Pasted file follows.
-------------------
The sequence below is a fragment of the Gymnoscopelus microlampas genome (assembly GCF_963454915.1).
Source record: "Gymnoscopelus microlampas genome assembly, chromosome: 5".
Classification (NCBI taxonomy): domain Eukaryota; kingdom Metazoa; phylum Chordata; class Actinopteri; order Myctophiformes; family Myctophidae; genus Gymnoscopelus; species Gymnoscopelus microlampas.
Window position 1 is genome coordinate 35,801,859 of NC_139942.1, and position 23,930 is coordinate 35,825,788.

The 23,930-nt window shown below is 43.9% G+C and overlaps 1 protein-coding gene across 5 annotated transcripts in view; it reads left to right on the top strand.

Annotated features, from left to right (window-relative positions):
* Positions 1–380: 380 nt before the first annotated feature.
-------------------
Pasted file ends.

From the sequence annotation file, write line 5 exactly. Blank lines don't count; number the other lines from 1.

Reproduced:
The 23,930-nt window shown below is 43.9% G+C and overlaps 1 protein-coding gene across 5 annotated transcripts in view; it reads left to right on the top strand.